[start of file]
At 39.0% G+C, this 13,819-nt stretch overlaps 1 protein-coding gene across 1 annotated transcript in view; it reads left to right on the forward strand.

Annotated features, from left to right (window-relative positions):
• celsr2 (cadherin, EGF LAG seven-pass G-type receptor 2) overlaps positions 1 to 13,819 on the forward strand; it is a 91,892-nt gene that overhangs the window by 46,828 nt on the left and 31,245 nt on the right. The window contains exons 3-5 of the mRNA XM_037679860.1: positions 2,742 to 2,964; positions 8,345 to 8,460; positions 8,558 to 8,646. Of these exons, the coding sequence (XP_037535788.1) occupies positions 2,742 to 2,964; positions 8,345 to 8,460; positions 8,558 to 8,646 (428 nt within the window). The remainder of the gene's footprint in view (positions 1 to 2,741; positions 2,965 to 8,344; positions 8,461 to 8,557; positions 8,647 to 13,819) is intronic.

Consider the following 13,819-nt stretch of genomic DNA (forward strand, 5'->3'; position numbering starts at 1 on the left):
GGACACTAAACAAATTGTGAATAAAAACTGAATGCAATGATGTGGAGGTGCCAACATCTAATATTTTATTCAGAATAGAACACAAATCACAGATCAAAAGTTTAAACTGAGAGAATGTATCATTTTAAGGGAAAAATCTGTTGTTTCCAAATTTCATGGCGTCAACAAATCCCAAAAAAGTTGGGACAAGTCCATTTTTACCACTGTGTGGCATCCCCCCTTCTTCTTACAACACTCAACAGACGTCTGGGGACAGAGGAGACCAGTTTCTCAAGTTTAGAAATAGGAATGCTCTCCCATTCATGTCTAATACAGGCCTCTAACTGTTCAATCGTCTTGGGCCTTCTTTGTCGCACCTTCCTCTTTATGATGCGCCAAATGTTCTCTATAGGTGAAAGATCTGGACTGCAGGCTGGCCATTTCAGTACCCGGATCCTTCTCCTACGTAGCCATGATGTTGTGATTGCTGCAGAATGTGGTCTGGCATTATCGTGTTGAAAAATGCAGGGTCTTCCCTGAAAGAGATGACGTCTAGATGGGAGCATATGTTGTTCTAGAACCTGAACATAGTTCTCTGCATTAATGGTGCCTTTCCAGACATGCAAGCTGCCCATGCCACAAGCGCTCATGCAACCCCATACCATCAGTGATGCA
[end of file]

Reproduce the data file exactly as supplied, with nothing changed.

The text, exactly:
At 39.0% G+C, this 13,819-nt stretch overlaps 1 protein-coding gene across 1 annotated transcript in view; it reads left to right on the forward strand.

Annotated features, from left to right (window-relative positions):
• celsr2 (cadherin, EGF LAG seven-pass G-type receptor 2) overlaps positions 1 to 13,819 on the forward strand; it is a 91,892-nt gene that overhangs the window by 46,828 nt on the left and 31,245 nt on the right. The window contains exons 3-5 of the mRNA XM_037679860.1: positions 2,742 to 2,964; positions 8,345 to 8,460; positions 8,558 to 8,646. Of these exons, the coding sequence (XP_037535788.1) occupies positions 2,742 to 2,964; positions 8,345 to 8,460; positions 8,558 to 8,646 (428 nt within the window). The remainder of the gene's footprint in view (positions 1 to 2,741; positions 2,965 to 8,344; positions 8,461 to 8,557; positions 8,647 to 13,819) is intronic.

Consider the following 13,819-nt stretch of genomic DNA (forward strand, 5'->3'; position numbering starts at 1 on the left):
GGACACTAAACAAATTGTGAATAAAAACTGAATGCAATGATGTGGAGGTGCCAACATCTAATATTTTATTCAGAATAGAACACAAATCACAGATCAAAAGTTTAAACTGAGAGAATGTATCATTTTAAGGGAAAAATCTGTTGTTTCCAAATTTCATGGCGTCAACAAATCCCAAAAAAGTTGGGACAAGTCCATTTTTACCACTGTGTGGCATCCCCCCTTCTTCTTACAACACTCAACAGACGTCTGGGGACAGAGGAGACCAGTTTCTCAAGTTTAGAAATAGGAATGCTCTCCCATTCATGTCTAATACAGGCCTCTAACTGTTCAATCGTCTTGGGCCTTCTTTGTCGCACCTTCCTCTTTATGATGCGCCAAATGTTCTCTATAGGTGAAAGATCTGGACTGCAGGCTGGCCATTTCAGTACCCGGATCCTTCTCCTACGTAGCCATGATGTTGTGATTGCTGCAGAATGTGGTCTGGCATTATCGTGTTGAAAAATGCAGGGTCTTCCCTGAAAGAGATGACGTCTAGATGGGAGCATATGTTGTTCTAGAACCTGAACATAGTTCTCTGCATTAATGGTGCCTTTCCAGACATGCAAGCTGCCCATGCCACAAGCGCTCATGCAACCCCATACCATCAGTGATGCA